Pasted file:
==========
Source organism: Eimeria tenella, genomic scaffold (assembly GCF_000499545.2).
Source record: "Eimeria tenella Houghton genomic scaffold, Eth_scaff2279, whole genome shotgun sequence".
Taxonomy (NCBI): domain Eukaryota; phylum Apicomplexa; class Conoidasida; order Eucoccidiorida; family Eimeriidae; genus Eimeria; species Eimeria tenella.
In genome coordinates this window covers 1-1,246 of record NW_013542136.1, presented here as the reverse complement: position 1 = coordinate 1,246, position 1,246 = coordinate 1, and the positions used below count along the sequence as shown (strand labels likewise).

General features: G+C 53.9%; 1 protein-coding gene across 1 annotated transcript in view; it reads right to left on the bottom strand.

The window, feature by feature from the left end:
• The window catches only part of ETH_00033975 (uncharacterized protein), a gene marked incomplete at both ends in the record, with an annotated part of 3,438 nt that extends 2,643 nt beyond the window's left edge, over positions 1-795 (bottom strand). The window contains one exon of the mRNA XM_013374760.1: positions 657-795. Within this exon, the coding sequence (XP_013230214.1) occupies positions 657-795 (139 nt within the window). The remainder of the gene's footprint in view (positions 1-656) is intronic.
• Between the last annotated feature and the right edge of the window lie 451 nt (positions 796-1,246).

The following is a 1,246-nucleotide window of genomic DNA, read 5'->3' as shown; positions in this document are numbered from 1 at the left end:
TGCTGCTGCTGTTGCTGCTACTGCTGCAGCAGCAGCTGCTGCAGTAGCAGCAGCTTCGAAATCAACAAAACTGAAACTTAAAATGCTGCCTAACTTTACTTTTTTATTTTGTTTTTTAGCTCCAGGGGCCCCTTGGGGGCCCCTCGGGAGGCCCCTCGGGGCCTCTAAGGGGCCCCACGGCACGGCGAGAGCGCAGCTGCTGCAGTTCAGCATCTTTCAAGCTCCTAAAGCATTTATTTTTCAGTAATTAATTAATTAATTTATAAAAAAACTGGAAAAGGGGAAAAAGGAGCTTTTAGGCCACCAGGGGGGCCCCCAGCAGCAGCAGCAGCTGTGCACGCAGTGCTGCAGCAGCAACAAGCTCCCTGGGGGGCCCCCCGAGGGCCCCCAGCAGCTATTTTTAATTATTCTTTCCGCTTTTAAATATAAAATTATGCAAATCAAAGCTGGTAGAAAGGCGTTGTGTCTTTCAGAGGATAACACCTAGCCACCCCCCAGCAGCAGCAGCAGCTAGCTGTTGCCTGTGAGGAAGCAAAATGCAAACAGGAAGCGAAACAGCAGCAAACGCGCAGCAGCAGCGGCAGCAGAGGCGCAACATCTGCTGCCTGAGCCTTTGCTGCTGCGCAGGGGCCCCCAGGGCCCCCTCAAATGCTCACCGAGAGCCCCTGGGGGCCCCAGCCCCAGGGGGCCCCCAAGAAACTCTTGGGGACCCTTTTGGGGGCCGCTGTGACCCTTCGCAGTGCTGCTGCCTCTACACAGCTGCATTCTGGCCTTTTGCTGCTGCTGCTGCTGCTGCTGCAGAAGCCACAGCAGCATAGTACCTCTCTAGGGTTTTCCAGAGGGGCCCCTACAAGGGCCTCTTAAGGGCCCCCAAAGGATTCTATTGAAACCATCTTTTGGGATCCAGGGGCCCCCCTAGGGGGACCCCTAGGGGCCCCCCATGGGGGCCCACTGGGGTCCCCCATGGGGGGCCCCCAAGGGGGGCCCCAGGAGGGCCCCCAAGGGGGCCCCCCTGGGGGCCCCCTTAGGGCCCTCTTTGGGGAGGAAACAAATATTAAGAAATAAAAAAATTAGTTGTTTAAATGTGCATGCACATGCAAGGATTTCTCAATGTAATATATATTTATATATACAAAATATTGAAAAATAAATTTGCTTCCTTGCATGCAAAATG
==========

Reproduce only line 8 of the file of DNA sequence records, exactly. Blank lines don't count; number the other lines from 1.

• Between the last annotated feature and the right edge of the window lie 451 nt (positions 796-1,246).